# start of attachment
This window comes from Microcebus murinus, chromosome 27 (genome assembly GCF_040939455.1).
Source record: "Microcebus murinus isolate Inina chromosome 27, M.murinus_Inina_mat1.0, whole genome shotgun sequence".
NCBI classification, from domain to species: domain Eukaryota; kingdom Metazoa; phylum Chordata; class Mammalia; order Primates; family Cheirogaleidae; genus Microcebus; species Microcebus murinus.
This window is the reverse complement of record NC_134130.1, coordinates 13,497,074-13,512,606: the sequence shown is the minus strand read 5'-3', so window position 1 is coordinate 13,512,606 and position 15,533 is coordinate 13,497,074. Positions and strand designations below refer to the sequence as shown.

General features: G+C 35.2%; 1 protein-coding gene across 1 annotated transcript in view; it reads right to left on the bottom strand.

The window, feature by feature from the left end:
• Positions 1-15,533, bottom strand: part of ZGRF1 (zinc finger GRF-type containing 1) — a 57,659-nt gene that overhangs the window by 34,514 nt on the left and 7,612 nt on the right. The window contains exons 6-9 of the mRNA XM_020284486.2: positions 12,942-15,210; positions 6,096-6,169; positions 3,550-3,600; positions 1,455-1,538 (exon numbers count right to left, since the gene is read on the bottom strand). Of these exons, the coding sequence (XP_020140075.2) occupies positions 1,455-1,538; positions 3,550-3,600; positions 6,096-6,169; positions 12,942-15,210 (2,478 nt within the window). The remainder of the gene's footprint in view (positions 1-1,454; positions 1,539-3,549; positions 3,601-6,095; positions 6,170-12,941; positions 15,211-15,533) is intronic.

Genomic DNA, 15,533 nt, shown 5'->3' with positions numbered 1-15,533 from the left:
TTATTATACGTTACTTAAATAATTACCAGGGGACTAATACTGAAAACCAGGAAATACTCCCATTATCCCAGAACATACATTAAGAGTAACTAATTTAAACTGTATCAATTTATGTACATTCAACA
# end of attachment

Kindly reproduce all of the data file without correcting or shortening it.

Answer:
This window comes from Microcebus murinus, chromosome 27 (genome assembly GCF_040939455.1).
Source record: "Microcebus murinus isolate Inina chromosome 27, M.murinus_Inina_mat1.0, whole genome shotgun sequence".
NCBI classification, from domain to species: domain Eukaryota; kingdom Metazoa; phylum Chordata; class Mammalia; order Primates; family Cheirogaleidae; genus Microcebus; species Microcebus murinus.
This window is the reverse complement of record NC_134130.1, coordinates 13,497,074-13,512,606: the sequence shown is the minus strand read 5'-3', so window position 1 is coordinate 13,512,606 and position 15,533 is coordinate 13,497,074. Positions and strand designations below refer to the sequence as shown.

General features: G+C 35.2%; 1 protein-coding gene across 1 annotated transcript in view; it reads right to left on the bottom strand.

The window, feature by feature from the left end:
• Positions 1-15,533, bottom strand: part of ZGRF1 (zinc finger GRF-type containing 1) — a 57,659-nt gene that overhangs the window by 34,514 nt on the left and 7,612 nt on the right. The window contains exons 6-9 of the mRNA XM_020284486.2: positions 12,942-15,210; positions 6,096-6,169; positions 3,550-3,600; positions 1,455-1,538 (exon numbers count right to left, since the gene is read on the bottom strand). Of these exons, the coding sequence (XP_020140075.2) occupies positions 1,455-1,538; positions 3,550-3,600; positions 6,096-6,169; positions 12,942-15,210 (2,478 nt within the window). The remainder of the gene's footprint in view (positions 1-1,454; positions 1,539-3,549; positions 3,601-6,095; positions 6,170-12,941; positions 15,211-15,533) is intronic.

Genomic DNA, 15,533 nt, shown 5'->3' with positions numbered 1-15,533 from the left:
TTATTATACGTTACTTAAATAATTACCAGGGGACTAATACTGAAAACCAGGAAATACTCCCATTATCCCAGAACATACATTAAGAGTAACTAATTTAAACTGTATCAATTTATGTACATTCAACA